There’s an interesting article up at CNN today regarding families who have “lost” loved ones in mental institutions over the years. One in particular is making a movie about the little sister he thought was gone.
One day in 1957, when Jeff Daly was 6 years old, his little sister, Molly, disappeared.
Jeff Daly’s efforts to find his sister, Molly, led to a new Oregon law about records for institutions for the disabled.
Every night at dinner, he would ask his parents the same question, “Where’s Molly?”
Every night, he says, he received the same answer: “Stop asking about Molly.”
Decades later, Daly learned that his parents had sent Molly to a state institution nine days before her third birthday. Nearly 50 years later, Daly found his sister and made a documentary about his search.
“Since the movie, literally hundreds of people have come up to us and said, ‘I had a [relative] that I remember my family talking about that was sent away. Do you know how we can find out about that person?'” says Daly.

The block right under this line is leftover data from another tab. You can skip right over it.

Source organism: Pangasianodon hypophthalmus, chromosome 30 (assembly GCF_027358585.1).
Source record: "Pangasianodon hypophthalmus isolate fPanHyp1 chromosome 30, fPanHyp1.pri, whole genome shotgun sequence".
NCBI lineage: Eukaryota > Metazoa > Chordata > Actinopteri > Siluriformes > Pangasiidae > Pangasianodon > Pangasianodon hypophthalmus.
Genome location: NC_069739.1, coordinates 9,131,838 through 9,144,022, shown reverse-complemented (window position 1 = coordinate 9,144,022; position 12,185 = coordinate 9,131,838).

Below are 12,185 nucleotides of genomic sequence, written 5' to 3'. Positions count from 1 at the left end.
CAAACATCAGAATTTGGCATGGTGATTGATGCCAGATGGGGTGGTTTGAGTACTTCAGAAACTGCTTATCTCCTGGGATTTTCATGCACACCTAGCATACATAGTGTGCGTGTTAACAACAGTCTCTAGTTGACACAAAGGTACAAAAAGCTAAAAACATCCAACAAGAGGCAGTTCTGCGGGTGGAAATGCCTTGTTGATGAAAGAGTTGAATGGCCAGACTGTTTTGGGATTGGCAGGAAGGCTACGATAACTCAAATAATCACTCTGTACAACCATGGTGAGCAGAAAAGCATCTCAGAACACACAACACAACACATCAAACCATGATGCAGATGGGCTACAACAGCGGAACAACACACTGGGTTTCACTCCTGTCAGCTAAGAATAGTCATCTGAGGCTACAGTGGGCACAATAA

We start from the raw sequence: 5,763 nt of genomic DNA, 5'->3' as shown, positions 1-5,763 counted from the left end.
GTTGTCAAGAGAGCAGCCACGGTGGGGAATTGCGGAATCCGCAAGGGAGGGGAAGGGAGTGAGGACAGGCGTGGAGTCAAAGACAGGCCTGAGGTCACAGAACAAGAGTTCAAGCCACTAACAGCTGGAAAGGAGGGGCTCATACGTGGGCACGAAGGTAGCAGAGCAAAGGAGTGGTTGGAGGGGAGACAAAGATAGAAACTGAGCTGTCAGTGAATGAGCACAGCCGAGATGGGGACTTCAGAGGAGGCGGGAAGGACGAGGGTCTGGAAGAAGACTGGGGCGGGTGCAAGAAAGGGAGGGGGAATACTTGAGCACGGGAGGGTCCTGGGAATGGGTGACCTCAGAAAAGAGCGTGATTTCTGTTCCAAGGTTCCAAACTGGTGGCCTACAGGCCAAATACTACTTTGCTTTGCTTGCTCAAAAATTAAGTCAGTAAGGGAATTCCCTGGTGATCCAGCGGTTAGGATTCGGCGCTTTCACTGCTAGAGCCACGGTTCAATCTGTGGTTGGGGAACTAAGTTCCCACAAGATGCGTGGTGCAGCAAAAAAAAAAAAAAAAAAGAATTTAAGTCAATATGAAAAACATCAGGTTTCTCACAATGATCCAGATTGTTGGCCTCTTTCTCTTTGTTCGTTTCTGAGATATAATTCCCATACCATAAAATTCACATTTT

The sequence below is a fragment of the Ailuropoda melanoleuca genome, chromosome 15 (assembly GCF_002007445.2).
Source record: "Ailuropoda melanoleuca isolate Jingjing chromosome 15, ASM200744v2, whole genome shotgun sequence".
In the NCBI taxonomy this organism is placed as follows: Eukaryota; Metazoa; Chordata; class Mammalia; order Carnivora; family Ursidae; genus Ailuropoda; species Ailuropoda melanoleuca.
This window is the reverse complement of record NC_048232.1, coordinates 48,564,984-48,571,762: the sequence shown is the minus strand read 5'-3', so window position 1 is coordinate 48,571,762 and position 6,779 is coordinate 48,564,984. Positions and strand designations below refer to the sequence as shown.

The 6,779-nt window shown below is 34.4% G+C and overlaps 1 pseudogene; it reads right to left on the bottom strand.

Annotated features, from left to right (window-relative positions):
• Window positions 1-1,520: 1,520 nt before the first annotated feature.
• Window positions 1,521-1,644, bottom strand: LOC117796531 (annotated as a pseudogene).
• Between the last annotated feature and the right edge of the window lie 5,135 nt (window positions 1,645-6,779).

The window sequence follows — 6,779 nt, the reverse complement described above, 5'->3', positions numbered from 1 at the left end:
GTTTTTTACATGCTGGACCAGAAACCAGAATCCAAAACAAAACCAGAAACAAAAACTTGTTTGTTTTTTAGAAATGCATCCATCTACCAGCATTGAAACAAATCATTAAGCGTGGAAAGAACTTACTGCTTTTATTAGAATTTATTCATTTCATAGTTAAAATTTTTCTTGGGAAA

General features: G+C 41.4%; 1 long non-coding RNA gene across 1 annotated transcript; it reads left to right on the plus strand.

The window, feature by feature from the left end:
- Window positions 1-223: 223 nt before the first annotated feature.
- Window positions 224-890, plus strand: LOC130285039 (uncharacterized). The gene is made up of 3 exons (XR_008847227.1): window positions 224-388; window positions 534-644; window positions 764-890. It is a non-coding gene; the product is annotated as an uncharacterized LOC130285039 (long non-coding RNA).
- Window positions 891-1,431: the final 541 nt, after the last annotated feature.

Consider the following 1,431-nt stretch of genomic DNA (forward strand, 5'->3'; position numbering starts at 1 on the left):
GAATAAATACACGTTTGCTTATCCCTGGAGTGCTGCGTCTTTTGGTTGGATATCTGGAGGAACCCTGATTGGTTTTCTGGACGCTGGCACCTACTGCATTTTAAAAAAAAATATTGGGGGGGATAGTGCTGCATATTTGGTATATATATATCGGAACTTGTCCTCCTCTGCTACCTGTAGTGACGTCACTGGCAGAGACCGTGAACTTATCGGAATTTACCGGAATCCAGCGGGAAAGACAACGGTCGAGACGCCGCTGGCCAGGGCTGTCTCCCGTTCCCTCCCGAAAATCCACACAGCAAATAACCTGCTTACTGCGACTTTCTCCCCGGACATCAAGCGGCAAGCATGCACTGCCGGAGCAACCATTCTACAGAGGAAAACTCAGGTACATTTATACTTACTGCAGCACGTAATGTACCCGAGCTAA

In response, ARC, an advocate group for developmentally disabled people, has created a national registry to search for family in the system (the FindFamily Registry.) People searching for info will be screened to prevent abuse.
In the article I was blown away by the statistic that, in the last century about 100,000 children have been housed in an estimated 162 institutions. Reasons for institutionalization ranged from Downs syndrome to being wheelchair-bound to being able-bodied but the family was unable to support them financially. The conditions sounded just awful:
Residents were sometimes restrained in leather cuffs or straitjackets, overly sedated, isolated for long periods of time, and in many cases, sterilized. Many had little or no contact with their families.
Luckily a series of lawsuits in the 1970s pushed for more patient rights and an overhaul of the systems.